Why do teens drink alcohol?

Legally, citizens within the United States are not allowed to consume alcohol until the age of 21. However, as most people already know, the majority of “minors” have already experimented with alcohol long before their 21st birthday. In fact, according to the National Center of Addiction and Substance Abuse, almost 80 percent of high school students have at least tried alcohol.

As a result, alcohol consumption is an important topic to discuss with today’s youth. Deciding whether or not to drink is a personal decision that everyone must eventually make. The most important thing is to be informed and at least educated when it comes time to decide Yes or No.

Alcohol — The Basics

Alcohol is created when grains, fruits or vegetables are fermented. During the process of fermentation, yeast or bacteria alters the ingredients and the sugars traditionally found in food are transformed into alcohol.

When alcohol is consumed it enters the individual’s bloodstream and subsequently affects the central nervous system. Since alcohol is a depressant, it slows down the function of the central nervous system and actually blocks important messages being sent to the brain. Consequently, the perceptions, emotions, movement, vision and hearing is altered.

Scientists have concluded that alcohol consumption is especially harmful to teens because the human brain is still developing in adolescence.

Side Effects

If consumed in reasonable amounts, alcohol can help a personal feel more relaxed and less anxious and is why many consume it in the first place. However, when alcohol is consumed at a greater pace the changes in the brain result in intoxication. This can be done unintentionally, but often is the result of binge drinking.

Signs of an intoxicated individual include:

  • Confusion and disorientation
  • Delayed reaction time
  • Difficulty walking
  • Loss of coordination
  • Slurred speech

People who are drunk often change their behavior as some become very friendly and chatty while others get aggressive or angry.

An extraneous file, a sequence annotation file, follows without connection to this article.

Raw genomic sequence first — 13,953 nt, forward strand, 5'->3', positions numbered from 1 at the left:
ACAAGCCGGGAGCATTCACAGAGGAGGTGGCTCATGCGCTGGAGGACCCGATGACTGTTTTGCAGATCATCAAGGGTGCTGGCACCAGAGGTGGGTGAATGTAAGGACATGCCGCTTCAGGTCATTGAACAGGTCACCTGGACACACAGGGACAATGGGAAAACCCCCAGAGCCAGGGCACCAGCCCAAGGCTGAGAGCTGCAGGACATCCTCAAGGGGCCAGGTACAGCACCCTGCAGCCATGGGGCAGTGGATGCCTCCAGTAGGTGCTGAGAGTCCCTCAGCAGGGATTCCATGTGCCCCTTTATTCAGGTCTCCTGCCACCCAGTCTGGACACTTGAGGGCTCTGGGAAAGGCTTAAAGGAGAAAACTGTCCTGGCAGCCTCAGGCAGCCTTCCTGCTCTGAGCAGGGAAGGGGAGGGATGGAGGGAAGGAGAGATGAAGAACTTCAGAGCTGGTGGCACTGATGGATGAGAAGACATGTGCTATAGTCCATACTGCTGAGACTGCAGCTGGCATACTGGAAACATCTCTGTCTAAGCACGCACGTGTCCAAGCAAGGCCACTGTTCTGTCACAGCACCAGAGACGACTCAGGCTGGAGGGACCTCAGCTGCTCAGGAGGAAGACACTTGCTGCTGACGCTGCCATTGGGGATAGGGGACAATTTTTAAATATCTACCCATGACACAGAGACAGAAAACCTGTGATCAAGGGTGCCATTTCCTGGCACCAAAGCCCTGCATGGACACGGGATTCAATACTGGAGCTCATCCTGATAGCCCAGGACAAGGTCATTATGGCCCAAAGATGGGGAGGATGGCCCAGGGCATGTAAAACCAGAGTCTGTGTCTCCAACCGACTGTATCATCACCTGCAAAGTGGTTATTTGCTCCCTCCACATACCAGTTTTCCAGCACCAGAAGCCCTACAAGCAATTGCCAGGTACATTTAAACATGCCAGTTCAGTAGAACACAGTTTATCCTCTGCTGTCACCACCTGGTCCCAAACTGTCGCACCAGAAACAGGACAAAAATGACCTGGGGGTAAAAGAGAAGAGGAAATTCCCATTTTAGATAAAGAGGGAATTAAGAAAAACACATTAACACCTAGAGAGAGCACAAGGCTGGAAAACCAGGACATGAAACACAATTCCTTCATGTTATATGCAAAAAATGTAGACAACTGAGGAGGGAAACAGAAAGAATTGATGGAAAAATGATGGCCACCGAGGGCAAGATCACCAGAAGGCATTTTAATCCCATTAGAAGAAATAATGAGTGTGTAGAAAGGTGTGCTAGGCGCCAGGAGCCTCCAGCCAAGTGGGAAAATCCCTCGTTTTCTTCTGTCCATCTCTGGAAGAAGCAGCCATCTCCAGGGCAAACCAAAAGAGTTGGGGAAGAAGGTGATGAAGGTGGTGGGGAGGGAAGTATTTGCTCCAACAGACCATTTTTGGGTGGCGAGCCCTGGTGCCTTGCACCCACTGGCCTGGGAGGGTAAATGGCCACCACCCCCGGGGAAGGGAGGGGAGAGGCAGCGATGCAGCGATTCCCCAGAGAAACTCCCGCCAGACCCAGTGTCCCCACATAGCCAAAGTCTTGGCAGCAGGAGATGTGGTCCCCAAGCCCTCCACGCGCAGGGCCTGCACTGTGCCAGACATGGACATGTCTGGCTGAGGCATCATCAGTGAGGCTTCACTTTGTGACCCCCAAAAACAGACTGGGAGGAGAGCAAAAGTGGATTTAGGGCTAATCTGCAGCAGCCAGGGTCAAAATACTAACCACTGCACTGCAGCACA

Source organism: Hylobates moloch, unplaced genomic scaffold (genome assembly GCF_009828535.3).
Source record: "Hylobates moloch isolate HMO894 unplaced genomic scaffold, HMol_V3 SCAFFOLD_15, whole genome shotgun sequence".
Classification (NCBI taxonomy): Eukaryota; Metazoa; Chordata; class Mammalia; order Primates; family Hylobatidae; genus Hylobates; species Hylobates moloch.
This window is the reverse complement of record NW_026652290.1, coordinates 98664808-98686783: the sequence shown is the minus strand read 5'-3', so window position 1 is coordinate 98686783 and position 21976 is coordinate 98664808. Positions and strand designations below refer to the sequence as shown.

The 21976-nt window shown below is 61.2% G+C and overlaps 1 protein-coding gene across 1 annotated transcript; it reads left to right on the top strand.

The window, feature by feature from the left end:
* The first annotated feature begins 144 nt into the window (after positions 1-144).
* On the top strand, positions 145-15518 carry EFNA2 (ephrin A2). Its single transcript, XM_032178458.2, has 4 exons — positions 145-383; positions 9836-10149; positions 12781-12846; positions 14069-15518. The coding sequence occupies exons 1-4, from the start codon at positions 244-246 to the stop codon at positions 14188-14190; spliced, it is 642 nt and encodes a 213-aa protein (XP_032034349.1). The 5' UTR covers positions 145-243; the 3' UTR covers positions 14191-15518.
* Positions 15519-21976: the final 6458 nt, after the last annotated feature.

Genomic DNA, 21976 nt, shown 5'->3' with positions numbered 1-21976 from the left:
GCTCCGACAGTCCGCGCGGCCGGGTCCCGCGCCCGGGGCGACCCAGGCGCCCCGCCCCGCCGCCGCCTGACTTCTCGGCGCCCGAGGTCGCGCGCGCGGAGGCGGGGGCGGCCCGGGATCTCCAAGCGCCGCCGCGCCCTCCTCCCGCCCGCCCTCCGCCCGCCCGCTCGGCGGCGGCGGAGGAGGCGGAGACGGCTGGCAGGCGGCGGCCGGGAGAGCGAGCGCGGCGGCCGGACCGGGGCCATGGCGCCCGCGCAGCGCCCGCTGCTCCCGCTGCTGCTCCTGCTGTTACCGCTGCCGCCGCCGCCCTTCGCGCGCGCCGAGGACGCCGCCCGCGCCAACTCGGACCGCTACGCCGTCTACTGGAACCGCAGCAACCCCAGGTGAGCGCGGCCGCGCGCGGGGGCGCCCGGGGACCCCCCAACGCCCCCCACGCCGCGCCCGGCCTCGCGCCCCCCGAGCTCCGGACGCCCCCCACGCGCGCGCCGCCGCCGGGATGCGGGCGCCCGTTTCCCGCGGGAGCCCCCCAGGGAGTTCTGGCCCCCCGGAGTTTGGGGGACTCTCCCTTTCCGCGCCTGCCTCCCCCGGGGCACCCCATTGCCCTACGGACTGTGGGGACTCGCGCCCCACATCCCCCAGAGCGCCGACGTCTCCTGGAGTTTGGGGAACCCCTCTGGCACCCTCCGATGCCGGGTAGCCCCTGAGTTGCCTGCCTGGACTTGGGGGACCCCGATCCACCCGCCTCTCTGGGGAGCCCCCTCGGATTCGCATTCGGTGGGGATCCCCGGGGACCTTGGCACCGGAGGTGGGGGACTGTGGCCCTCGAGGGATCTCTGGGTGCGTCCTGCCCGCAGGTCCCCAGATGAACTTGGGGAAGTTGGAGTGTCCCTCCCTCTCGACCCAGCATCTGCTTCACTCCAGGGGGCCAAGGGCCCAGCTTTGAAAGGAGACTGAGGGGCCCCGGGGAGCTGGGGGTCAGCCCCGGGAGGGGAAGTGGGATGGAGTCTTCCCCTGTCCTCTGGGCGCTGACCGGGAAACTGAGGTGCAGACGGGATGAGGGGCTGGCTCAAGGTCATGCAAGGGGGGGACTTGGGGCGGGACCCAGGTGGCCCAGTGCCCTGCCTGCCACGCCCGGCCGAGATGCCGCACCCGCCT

If alcohol is consumed in moderation a person will likely fall asleep and at worse, have a hangover the following morning. However, if consumed in large amounts, alcohol can have tragic consequences — even death.

Alcohol Poisoning

Alcohol poisoning is essentially the equivalent to inhaling carbon monoxide or any other harmful type of poison. The body has become poisoned with large amounts of alcohol and if not immediately treated, the individual could die.

Signs of alcohol poisoning:

  • Difficulty breathing
  • Extreme sleepiness
  • Intense vomiting
  • Low blood sugar
  • Low body temperature
  • Pale skin
  • Seizures
  • Unconsciousness (will not wake up)

NOTE: If you think someone is suffering from alcohol poisoning call 911 immediately! It’s much more important to save a life rather than fear punishment from parents or authorities for drinking alcohol underage.

Alcohol Among Teens

Alcohol is the most frequently used drug by teenagers in the United States. According to the MarinInstitute.org:

  • About half of junior high and senior high school students drink alcohol on a monthly basis, and 14 percent of teens have been intoxicated at least once in the past year
  • Nearly 8 percent of teens who drink say they drink at least five or more alcoholic drinks in a row (binge drink)
  • The younger a person is when they begin drinking, the more likely they are to develop a problem with alcohol
  • Each year, almost 2,000 people under the age of 21 years die in car crashes in which underage drinking is involved. Alcohol is involved in nearly half of all violent deaths involving teens.
  • More than three times the number of eighth-grade girls who drink heavily said they have attempted suicide compared to girls in that grade who do not drink
  • Teens who drink are more likely to engage in sexual activity, have unprotected sex, have sex with a stranger, or be the victim or perpetrator of a sexual assault
  • Excess alcohol use can cause or mask other emotional problems, like anxiety or depression. Drinking in excess can lead to the use of other drugs, like marijuana, cocaine, or heroin



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